The mystery deepens when Oswalt discovers symbols and patterns common to all of the films - including the appearance of a demonic figure - and the research begins taking a toll on his psyche. Sinister is not lacking in atmosphere, and Derrickson ramps up the tension to a fever pitch before the final reel unspools. There are a number of jump scares, but most are earned. Sinister plays with its audience, pretending to head toward an inevitable spook before making a hard right into an unexpected scare. The film purposely oversells its biggest scare with a deafening audible stinger, but does so only after tricking the audience into submission. The subsequent release is meant to be pronounced, and you'll scold yourself for being so gullible.

Hawke is a strong dramatic anchor, and his character is both inquisitive and skeptical. It's always nice to see good actors doing horror films. There are a couple of solid bit parts, too, like James Ransone's Norman Bates-lookalike deputy whose presence preys on the audience's fear of the unknown. Vincent D'Onofrio also stops by as a professor versed in the occult, and appears via Skype to help Oswalt. The creepy score by Christopher Young adds much to the film, and the tracks often imitate the slips and groans of Super 8 films. Derrickson proves adept at staging and scare delivery, and his frequent use of deep-focus shots had my heart pounding at what might suddenly appear in frame. Sinister shares elements of tone and atmosphere with Producer Jason Blum's other credits like Paranormal Activity and Insidious, but retains its own personality. Sinister isn't perfect - you may not like the ending - but it is a well-crafted horror film that actually frightens.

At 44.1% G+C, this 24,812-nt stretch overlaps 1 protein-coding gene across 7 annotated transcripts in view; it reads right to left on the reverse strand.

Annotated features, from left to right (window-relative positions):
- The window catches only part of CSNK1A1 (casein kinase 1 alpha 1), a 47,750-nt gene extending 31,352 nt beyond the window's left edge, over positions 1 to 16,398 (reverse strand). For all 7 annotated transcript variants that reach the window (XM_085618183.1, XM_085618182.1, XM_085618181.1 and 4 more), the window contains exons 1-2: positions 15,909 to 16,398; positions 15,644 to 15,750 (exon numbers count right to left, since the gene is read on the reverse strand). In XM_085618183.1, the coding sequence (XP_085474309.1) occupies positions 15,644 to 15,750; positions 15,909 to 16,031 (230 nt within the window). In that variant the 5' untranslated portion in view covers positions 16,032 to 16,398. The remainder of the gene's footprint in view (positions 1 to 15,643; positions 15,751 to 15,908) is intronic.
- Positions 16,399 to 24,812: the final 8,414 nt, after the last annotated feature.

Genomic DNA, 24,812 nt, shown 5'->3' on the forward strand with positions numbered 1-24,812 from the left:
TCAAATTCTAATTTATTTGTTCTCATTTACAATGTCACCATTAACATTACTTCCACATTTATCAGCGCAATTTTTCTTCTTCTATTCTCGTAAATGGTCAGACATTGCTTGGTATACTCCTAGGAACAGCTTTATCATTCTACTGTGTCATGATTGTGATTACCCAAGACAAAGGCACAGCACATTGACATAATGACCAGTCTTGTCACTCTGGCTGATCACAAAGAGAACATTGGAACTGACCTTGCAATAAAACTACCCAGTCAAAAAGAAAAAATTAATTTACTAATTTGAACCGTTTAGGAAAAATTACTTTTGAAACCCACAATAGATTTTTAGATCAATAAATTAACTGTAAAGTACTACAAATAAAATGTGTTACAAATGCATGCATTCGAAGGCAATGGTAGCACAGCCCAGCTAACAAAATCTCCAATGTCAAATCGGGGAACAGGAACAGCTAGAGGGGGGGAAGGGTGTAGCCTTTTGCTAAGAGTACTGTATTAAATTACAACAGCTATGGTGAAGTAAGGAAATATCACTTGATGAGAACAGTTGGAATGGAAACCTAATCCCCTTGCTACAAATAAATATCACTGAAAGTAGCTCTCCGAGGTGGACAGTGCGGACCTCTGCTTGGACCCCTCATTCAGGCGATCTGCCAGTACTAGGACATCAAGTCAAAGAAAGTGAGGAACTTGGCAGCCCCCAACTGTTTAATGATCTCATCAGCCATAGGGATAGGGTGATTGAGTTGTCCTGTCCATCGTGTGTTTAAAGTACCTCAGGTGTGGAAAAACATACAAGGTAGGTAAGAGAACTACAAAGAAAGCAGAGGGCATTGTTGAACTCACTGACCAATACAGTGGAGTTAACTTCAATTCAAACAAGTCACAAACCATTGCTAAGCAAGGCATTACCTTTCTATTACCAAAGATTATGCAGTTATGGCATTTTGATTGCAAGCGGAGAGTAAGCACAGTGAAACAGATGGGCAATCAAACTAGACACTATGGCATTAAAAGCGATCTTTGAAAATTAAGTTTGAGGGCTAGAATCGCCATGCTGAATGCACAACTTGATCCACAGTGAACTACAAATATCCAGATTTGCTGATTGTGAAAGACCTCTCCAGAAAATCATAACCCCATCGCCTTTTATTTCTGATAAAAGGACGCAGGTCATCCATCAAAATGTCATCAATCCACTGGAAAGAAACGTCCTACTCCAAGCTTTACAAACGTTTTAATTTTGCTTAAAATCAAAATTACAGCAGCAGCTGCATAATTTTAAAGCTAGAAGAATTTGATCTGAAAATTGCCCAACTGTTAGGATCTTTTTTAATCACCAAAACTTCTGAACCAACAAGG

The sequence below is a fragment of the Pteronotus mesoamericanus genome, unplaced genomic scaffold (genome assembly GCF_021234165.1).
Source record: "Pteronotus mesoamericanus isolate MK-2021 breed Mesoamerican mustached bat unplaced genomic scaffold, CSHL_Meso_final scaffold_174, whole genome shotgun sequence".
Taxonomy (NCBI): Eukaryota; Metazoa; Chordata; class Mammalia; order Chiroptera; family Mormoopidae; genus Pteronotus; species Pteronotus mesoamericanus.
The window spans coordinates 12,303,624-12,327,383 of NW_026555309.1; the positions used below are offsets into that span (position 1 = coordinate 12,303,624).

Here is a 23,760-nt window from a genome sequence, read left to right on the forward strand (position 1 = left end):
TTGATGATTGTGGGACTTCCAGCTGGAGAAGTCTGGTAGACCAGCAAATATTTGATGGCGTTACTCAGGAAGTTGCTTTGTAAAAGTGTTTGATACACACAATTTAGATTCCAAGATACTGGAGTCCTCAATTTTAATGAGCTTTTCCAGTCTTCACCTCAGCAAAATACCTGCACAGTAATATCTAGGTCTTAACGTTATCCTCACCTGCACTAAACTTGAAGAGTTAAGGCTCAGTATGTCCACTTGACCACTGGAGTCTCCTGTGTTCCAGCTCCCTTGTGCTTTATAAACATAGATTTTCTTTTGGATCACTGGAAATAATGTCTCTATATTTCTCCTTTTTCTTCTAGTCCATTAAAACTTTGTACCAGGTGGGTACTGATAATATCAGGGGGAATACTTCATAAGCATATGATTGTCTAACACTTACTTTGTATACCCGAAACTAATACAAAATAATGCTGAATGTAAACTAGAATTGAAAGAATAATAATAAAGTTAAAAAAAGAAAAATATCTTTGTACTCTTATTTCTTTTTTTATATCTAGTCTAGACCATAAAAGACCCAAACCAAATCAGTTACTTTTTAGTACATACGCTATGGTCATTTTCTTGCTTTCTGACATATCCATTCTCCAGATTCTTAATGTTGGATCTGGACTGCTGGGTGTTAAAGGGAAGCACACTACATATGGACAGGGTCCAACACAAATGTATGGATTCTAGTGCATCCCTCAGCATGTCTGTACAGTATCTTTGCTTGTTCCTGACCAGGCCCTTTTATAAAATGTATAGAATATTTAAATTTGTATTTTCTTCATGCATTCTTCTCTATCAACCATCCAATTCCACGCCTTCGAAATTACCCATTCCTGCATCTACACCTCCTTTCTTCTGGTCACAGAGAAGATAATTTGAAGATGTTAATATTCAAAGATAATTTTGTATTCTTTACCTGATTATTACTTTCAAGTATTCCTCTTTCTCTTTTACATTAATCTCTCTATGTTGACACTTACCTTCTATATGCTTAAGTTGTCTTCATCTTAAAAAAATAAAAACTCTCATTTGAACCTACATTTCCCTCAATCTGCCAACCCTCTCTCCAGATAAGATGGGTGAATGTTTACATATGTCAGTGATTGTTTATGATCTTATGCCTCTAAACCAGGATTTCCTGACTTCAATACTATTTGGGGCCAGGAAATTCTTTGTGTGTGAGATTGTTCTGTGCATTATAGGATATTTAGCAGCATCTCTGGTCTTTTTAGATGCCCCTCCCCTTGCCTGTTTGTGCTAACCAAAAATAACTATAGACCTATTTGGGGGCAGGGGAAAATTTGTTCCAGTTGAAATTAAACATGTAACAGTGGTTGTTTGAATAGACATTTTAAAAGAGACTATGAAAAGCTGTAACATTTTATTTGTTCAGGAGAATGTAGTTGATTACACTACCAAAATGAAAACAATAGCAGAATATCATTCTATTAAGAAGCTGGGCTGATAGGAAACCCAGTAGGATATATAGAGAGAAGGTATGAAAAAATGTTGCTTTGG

The 2.40:1/1080p/AVC-encoded transfer sports deep blacks and good shadow detail, which is important for a film with many dimly lit scenes. Contrast and clarity are excellent, and the image appears consistently sharp and detailed. Colors are well saturated, and skin tones accurate. Compression artifacts are nonexistent, and only occasionally do wide shots dip in texture and sharpness.